Back in Belgium, the tour of Ghent and Burges went on as planned, and the family boarded the bus back for Brussels, unsure of what awaited them. “The tour guide warned us that he didn't know if they would be able to get the bus back to the normal drop-off location,” said Michelle. “They just weren't sure what to expect in terms of any road closures, but traffic moved along just fine, and we got to our scheduled drop-off place.”
Back in Brussels nearly 12 hours after the attack, the atmosphere was different – Michelle noted many military men walked around with AK47-type guns, and just a block from the family’s hotel, a makeshift memorial formed where hundreds of people gathered to pay their respects. “We probably walked a little faster than normal back to our hotel,” remembered Michelle. That evening, instead of going out to eat, the family opted to bring food back to the room.
The next day, the family’s sightseeing plans changed slightly. Originally, taking the subway to the European Union Building was on the agenda. However, because the stop was near the subway station which was bombed the day before, this was not an option. Michelle and Megan stayed in the hotel room while Jason and Tyler walked 1.5 miles to the European Union. Upon the men’s return and lunch again in the hotel, the family proceeded with previously scheduled food tours. Michelle noted that everyone seemed to be moving on with business as usual. “We weren’t really afraid to be out and about,” she said.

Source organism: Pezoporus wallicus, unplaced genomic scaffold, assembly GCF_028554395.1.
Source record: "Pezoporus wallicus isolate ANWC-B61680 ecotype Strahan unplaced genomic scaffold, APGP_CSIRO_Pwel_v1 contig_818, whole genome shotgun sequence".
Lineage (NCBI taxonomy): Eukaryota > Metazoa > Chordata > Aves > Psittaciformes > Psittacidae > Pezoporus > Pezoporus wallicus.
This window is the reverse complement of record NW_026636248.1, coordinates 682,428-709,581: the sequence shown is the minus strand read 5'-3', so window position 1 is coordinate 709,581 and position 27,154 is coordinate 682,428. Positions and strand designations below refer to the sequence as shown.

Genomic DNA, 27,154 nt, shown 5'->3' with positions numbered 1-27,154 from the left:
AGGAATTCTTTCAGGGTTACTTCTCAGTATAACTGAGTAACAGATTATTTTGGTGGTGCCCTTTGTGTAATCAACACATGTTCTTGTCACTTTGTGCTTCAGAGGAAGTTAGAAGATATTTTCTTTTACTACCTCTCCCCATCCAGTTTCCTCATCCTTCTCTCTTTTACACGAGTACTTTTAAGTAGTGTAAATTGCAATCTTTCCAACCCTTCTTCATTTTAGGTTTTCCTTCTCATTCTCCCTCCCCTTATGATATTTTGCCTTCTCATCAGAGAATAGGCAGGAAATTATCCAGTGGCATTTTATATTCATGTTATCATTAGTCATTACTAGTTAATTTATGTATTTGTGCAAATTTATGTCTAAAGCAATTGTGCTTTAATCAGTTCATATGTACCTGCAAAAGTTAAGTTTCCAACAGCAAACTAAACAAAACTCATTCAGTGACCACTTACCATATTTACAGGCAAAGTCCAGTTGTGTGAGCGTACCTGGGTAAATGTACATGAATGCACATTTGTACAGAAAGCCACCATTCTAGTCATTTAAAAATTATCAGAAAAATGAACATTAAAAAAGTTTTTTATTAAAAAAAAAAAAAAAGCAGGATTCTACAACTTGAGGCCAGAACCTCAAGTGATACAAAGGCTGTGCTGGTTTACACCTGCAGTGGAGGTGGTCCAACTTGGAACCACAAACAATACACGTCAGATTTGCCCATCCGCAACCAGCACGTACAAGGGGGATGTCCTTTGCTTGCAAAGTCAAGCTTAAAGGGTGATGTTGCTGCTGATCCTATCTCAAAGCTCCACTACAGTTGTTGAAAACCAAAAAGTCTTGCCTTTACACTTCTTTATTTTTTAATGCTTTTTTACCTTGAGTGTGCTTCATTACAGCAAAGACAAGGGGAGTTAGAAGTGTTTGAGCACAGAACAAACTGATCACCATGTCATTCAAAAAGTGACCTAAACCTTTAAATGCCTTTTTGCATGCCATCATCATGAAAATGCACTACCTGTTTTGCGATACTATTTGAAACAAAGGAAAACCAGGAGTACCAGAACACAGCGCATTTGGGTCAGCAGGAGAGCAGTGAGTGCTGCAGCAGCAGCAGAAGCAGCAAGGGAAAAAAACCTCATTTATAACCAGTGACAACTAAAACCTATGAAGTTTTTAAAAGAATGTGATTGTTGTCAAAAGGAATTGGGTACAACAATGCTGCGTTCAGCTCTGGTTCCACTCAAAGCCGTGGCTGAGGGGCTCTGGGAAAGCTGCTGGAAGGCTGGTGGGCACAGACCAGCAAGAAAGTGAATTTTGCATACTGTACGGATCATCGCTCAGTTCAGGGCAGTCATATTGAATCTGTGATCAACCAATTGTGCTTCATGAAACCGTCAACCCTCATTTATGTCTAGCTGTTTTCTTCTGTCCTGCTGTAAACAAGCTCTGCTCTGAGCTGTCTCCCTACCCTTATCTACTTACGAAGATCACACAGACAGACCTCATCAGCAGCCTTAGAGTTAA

Typically, security in European countries is sparse, according to Michelle. However, on Thursday, Mar. 24, leaving Brussels for Paris following the attacks was a different story. At the subway station, soldiers with guns thoroughly checked all bags. “I was happy about that because I’d rather them be overcautious. Once we got to Paris, it was very relaxed again, really no security in the subways or train stations,” said Michelle.
Remainder of the European Journey
Nothing compared to the terror in Brussels impacted the remainder of the family’s European vacation. From Belgium, the family traveled to Paris by train where they went to the Louvre, took a cruise on the Seine River, and saw the Notre Dame Cathedral, all on Thursday. Friday’s itinerary included stops at Versailles Palace, the Paris Opera House, and a walking tour of the Latin Quarter. On Saturday, the family went to the Sacre Coeur Basilica and ate lunch on the Eiffel Tower. The family took a train from Paris to Bayeux on Sunday, Mar. 27, and then went to Normandy where they saw Pointe du Hoc, Omaha Beach, and the American Cemetery. After a long day of travelling, Jason, Michelle, Tyler, and Megan had their feet back on American soil on Monday, Mar. 28.
Future European Travel
Many people have asked Michelle if they plan to return to Europe for future vacations. “The answer is definitely yes,” claimed Michelle. The extensive travelers recognize the importance of being cautious when traveling, but also acknowledge that anything can happen, anywhere.
“Our guide on the food tour kept saying it’s important to keep going, don’t live your life in fear,” said Michelle. “I think it is very important to be careful, wherever you are, but you also have to keep living your life and appreciate the opportunities you have.